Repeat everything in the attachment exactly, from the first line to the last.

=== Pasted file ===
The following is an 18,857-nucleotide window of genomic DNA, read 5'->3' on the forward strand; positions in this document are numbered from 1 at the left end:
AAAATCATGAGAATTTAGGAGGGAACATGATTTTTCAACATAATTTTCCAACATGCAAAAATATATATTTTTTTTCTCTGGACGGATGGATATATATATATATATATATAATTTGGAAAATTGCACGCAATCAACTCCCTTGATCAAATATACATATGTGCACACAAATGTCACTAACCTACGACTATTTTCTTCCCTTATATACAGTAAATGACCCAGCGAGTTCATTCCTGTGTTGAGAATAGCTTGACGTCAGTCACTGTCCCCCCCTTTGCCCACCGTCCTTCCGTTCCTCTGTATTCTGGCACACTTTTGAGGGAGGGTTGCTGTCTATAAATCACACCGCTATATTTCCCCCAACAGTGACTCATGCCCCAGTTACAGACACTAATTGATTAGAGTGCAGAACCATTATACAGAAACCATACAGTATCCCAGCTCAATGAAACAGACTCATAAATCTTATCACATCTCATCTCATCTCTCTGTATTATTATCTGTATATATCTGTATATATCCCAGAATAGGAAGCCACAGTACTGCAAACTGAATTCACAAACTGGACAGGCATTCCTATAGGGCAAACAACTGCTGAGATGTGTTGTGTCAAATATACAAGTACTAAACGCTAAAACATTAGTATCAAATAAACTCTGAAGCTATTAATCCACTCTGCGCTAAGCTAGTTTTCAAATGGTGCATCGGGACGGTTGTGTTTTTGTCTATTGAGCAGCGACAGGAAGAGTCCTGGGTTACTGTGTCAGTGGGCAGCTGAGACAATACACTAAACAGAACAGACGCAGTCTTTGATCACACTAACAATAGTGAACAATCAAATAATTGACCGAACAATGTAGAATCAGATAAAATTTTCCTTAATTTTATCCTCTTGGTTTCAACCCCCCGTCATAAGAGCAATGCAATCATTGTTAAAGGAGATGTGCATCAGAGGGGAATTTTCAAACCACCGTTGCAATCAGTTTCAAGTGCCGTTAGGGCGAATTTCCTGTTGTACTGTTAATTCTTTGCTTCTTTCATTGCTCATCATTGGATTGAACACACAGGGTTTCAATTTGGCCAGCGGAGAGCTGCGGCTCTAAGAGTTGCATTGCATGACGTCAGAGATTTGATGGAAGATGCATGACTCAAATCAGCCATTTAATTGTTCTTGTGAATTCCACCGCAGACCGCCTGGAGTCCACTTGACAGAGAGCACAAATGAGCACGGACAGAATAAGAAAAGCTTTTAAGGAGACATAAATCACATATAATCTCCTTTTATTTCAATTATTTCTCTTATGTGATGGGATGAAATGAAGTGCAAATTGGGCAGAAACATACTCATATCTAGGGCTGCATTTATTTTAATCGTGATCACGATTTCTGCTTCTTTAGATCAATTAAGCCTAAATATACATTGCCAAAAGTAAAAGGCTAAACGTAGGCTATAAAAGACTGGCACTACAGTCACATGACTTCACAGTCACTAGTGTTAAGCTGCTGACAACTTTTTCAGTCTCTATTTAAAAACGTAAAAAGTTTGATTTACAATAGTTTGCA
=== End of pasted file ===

The following is an 18,857-nucleotide window of genomic DNA, read 5'->3' on the forward strand; positions in this document are numbered from 1 at the left end:
AAAATCATGAGAATTTAGGAGGGAACATGATTTTTCAACATAATTTTCCAACATGCAAAAATATATATTTTTTTTCTCTGGACGGATGGATATATATATATATATATATAATTTGGAAAATTGCACGCAATCAACTCCCTTGATCAAATATACATATGTGCACACAAATGTCACTAACCTACGACTATTTTCTTCCCTTATATACAGTAAATGACCCAGCGAGTTCATTCCTGTGTTGAGAATAGCTTGACGTCAGTCACTGTCCCCCCCTTTGCCCACCGTCCTTCCGTTCCTCTGTATTCTGGCACACTTTTGAGGGAGGGTTGCTGTCTATAAATCACACCGCTATATTTCCCCCAACAGTGACTCATGCCCCAGTTACAGACACTAATTGATTAGAGTGCAGAACCATTATACAGAAACCATACAGTATCCCAGCTCAATGAAACAGACTCATAAATCTTATCACATCTCATCTCATCTCTCTGTATTATTATCTGTATATATCTGTATATATCCCAGAATAGGAAGCCACAGTACTGCAAACTGAATTCACAAACTGGACAGGCATTCCTATAGGGCAAACAACTGCTGAGATGTGTTGTGTCAAATATACAAGTACTAAACGCTAAAACATTAGTATCAAATAAACTCTGAAGCTATTAATCCACTCTGCGCTAAGCTAGTTTTCAAATGGTGCATCGGGACGGTTGTGTTTTTGTCTATTGAGCAGCGACAGGAAGAGTCCTGGGTTACTGTGTCAGTGGGCAGCTGAGACAATACACTAAACAGAACAGACGCAGTCTTTGATCACACTAACAATAGTGAACAATCAAATAATTGACCGAACAATGTAGAATCAGATAAAATTTTCCTTAATTTTATCCTCTTGGTTTCAACCCCCCGTCATAAGAGCAATGCAATCATTGTTAAAGGAGATGTGCATCAGAGGGGAATTTTCAAACCACCGTTGCAATCAGTTTCAAGTGCCGTTAGGGCGAATTTCCTGTTGTACTGTTAATTCTTTGCTTCTTTCATTGCTCATCATTGGATTGAACACACAGGGTTTCAATTTGGCCAGCGGAGAGCTGCGGCTCTAAGAGTTGCATTGCATGACGTCAGAGATTTGATGGAAGATGCATGACTCAAATCAGCCATTTAATTGTTCTTGTGAATTCCACCGCAGACCGCCTGGAGTCCACTTGACAGAGAGCACAAATGAGCACGGACAGAATAAGAAAAGCTTTTAAGGAGACATAAATCACATATAATCTCCTTTTATTTCAATTATTTCTCTTATGTGATGGGATGAAATGAAGTGCAAATTGGGCAGAAACATACTCATATCTAGGGCTGCATTTATTTTAATCGTGATCACGATTTCTGCTTCTTTAGATCAATTAAGCCTAAATATACATTGCCAAAAGTAAAAGGCTAAACGTAGGCTATAAAAGACTGGCACTACAGTCACATGACTTCACAGTCACTAGTGTTAAGCTGCTGACAACTTTTTCAGTCTCTATTTAAAAACGTAAAAAGTTTGATTTACAATAGTTTGCA